The Institute Of Human Nutrition
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Faculty & Staff

Doctoral Training and Teaching Faculty

Harry R. KissileffHarry R. Kissileff, Ph.D.

Special Lecturer, New York Obesity Research Center, Columbia University
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Degrees

B.A. 1962, University of Pennsylvania
Ph.D. 1966, University of Pennsylvania

Research Interests

What are the physiological mechanisms that control food intake in humans? Potential mechanisms include nutrient sensing, gastric distension, hormone release, and neurotransmitters. Combinations of signals from these sources lead to feelings of satisfaction from eating that can be measured by sensitive instrumentation in the laboratory. In addition, the controls can be studied by careful measurement of eating rates and pressure exerted on a straw during sipping in order to determine motivation and reward value of foods. Portion size choice is another area that determines intake, and sensitive methodology has been utilized to understand of physiological and behavioral signals affect the choice of a portion.
 
Recent achievements: Food intake is controlled in normal individuals by rate of eating, but slowing the rate of eating does not reduce intake in patients with bulimia nervosa. Leptin injection into obese patients who have lost weight enhances the satiating effects of food. A combination of cholecystokinin and gastric distension adds to reduce food intake in men and women. Liquid foods tend to be more satiating on a calorie for calorie basis than more solid foods.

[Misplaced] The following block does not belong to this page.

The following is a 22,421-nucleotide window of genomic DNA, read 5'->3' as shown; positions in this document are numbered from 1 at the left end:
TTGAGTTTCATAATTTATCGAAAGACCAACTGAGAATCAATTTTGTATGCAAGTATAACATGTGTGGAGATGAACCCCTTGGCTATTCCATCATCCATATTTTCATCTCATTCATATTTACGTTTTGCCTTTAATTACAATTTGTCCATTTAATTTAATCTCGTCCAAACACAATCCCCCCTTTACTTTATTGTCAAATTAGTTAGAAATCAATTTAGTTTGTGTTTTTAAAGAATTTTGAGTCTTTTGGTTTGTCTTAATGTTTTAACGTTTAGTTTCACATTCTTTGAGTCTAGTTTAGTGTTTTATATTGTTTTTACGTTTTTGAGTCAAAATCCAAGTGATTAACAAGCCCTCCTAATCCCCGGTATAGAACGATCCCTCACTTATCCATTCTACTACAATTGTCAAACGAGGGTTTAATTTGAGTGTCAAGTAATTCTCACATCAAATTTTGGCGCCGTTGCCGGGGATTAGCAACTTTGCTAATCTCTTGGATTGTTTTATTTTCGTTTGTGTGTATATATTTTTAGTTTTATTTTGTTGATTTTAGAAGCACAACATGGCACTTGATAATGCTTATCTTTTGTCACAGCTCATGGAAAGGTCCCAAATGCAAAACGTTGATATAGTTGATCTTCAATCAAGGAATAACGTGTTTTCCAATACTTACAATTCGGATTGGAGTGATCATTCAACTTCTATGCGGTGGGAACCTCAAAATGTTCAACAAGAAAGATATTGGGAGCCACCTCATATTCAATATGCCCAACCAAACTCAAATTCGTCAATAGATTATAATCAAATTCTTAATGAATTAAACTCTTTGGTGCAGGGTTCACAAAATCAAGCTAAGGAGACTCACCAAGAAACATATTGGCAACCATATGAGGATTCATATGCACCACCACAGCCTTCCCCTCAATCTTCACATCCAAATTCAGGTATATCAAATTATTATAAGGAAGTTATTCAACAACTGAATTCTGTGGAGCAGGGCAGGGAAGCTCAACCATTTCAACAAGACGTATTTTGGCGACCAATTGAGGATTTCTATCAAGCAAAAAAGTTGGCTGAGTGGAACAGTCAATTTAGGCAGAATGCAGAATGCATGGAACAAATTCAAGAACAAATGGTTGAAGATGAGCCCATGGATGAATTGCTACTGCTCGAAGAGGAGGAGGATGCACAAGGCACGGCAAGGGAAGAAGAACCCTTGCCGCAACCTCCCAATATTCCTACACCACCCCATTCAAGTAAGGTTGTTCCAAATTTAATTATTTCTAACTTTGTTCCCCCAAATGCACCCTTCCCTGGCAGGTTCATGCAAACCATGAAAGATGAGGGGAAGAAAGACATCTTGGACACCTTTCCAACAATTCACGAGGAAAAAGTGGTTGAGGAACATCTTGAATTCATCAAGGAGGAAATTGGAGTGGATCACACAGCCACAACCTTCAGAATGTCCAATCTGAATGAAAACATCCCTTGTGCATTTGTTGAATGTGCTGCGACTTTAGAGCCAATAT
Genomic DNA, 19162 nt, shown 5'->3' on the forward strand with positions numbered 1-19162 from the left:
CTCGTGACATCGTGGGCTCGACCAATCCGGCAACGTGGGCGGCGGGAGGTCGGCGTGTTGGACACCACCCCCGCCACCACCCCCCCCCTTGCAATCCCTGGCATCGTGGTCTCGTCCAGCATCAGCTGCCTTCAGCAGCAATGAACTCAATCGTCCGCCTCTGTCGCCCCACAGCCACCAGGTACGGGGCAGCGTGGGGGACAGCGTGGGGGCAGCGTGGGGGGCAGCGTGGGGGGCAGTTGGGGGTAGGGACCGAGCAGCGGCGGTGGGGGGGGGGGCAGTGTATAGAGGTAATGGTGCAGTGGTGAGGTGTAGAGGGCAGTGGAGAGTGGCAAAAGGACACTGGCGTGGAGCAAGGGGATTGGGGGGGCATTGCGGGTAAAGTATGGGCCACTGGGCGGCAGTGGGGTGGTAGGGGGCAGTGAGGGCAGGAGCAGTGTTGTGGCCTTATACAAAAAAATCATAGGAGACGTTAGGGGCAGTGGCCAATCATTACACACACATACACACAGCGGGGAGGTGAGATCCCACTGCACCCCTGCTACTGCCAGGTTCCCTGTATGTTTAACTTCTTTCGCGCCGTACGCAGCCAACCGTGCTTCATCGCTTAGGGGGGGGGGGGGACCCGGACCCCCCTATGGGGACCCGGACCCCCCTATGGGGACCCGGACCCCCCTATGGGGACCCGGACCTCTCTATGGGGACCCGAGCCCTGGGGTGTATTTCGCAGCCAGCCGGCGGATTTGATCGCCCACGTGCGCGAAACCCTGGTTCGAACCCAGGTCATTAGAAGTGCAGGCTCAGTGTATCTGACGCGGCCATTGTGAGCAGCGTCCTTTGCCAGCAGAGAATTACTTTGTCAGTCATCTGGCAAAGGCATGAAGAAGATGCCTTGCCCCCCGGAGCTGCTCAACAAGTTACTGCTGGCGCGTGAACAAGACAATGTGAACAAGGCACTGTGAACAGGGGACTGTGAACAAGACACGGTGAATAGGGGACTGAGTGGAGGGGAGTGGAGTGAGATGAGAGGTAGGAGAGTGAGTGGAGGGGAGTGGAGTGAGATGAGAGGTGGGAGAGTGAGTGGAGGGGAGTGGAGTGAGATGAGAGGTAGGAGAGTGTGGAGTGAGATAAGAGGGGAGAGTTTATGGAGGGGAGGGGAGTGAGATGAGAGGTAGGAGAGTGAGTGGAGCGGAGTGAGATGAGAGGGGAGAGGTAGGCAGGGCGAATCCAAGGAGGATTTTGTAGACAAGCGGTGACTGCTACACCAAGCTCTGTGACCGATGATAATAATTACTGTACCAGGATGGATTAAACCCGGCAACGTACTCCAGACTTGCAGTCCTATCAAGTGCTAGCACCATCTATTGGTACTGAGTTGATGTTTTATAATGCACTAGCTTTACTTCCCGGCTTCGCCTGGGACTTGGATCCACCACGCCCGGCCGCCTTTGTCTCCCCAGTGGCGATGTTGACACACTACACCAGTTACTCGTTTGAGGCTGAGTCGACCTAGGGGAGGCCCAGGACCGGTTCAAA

Future implications: We are currently preparing for publication and expect to study motivation and reward value of foods with a novel device called the sipometer, which combines the eating monitor (measures weight of food as it eaten) with pressure exerted on the straw while consuming. We are also utilizing a new method of estimating the urge to eat and satisfaction by means of computerized portion size control.

 

Impact and/or other contributions: The methodology developed in our laboratories at the NYORC has been used world-wide to study eating behavior and eating disorders. These methods include the development of the universal eating monitor for measuring rate of eating, the concept of satiating efficiency for measuring the ability of food to satisfy, and to study the components responsible for optimal satiation.

 

 

Recent Publications - Pubmed

Kissileff, H.R. Thornton JC, Torres MI, Pavlovich K, Mayer LS, Kalari V, Leibel RL, Rosenbaum M.: Leptin reverses declines in satiation in weight-reduced obese humans. Am.J.Clin.Nutr 95:309-17, 2012.

Kissileff, H.R. Torres, M. Devlin, MJ Zimmerli, E, Walsh BT: Effect of Eating Rate on Binge Size in Bulimia Nervosa (BN) Physiol. Behav 93:481-485, 2008.

Walsh BT. Zimmerli E. Devlin MJ. Guss J. Kissileff HR. A disturbance of gastric function in bulimia nervosa.  Biological Psychiatry 54:929-33, 2003.

Kissileff HR. Carretta JC. Geliebter A. Pi-Sunyer FX. Cholecystokinin and stomach distension combine to reduce food intake in humans. American Journal of Physiology - Regulatory Integrative & Comparative Physiology 285:R992-8, 2003.  

Nolan LJ, Guss JL, Liddle RA, Pi-Sunyer FX, Kissileff HR. Elevated plasma cholecystokinin and appetitive ratings after consumption of a liquid meal in humans. Nutrition 19:553-557, 2003.

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New York, NY 10032
Tel: 212 305-4808
Fax: 212 305-3079
nutrition@cumc.columbia.edu

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